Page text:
This story appears in the July 2018 issue of National Geographic magazine.
Making places beautiful is not enough for Kate Orff. The landscape architect also wants to make them adaptable to climate change and its extreme effects. “Every square inch of the planet has been impacted, intentionally or not, by human agency,” she says. “My goal is to translate that into something positive.”
Scape, her design studio, has partnered with New York State (with federal funding) to create what they’re calling “living breakwaters” along the south shore of Staten Island, which was pummeled by Hurricane Sandy in 2012. The breakwaters will do triple duty—protect the coastline from future storms and erosion, restore marine habitat in Raritan Bay, and provide places along the shore for residents to learn about the ecosystem and to engage with it.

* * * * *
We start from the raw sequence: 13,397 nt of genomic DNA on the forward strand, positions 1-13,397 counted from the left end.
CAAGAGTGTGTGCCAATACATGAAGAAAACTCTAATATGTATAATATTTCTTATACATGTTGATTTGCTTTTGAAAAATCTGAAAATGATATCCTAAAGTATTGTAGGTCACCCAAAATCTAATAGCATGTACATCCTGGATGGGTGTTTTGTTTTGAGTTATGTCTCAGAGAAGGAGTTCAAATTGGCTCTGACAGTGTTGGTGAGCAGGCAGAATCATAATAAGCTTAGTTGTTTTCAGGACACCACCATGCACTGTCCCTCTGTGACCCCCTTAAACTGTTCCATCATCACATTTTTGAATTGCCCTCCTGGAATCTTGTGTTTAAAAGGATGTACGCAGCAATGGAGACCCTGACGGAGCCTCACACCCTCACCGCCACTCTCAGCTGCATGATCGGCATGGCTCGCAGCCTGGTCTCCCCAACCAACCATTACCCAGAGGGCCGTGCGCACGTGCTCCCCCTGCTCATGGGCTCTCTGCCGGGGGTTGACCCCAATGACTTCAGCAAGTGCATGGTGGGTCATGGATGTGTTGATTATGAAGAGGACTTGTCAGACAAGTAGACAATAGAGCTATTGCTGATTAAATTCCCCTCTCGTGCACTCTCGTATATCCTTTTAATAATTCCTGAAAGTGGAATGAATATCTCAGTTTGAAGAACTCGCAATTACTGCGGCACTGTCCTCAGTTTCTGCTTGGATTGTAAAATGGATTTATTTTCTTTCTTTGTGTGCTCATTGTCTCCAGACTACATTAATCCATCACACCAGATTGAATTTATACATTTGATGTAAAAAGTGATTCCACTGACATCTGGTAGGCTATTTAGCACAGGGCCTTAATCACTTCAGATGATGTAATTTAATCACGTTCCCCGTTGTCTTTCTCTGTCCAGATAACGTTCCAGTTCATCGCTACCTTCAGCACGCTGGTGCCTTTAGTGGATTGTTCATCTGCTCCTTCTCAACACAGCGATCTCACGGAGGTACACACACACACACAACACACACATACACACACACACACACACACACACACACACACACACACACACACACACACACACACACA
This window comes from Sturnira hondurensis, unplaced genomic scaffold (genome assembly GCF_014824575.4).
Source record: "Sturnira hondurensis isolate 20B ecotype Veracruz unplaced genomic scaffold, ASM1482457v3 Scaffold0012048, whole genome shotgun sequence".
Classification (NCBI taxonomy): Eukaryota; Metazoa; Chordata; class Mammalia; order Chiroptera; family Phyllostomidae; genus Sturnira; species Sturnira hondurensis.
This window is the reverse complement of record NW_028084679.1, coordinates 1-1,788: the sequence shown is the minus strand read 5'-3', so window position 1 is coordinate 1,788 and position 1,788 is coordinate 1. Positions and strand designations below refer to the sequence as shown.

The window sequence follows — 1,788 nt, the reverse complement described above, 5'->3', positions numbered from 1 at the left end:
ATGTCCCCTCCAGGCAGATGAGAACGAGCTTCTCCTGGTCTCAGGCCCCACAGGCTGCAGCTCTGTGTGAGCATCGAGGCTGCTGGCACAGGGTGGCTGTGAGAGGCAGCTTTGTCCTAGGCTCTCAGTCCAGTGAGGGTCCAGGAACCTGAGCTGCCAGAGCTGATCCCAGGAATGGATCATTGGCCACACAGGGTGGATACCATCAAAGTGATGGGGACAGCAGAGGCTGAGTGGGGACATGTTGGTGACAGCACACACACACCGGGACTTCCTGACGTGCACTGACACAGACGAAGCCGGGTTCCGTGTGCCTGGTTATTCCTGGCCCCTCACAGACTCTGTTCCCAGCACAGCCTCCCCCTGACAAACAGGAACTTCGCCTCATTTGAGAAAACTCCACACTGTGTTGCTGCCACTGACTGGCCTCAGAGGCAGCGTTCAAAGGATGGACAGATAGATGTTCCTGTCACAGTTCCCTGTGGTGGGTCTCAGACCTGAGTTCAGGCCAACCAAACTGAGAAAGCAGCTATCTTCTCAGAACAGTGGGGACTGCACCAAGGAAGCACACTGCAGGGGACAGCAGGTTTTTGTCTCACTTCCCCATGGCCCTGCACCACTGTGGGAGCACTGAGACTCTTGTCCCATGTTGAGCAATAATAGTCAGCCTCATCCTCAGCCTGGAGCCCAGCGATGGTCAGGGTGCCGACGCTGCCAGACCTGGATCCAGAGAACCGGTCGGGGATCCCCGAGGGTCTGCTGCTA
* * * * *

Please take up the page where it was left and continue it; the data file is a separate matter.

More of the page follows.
Orff, who also directs Columbia University’s new Center for Resilient Cities and Landscapes, approaches landscape design from what she calls “a stance of activism.” She wants the places she designs to “bridge nature and culture, sociology and ecosystems.” A proposed project to restore Alameda Creek in the San Francisco Bay Area exemplifies that goal: People would be invited to interact with nature along the creek’s banks, while the water’s improved flow would bring sediment to the bay, protecting the area from extreme flooding.
Orff urges people to be activist designers in their communities. In these times of dramatic ecological change, she says, it’s dangerous to “look passively upon the Earth as an aesthetic backdrop.”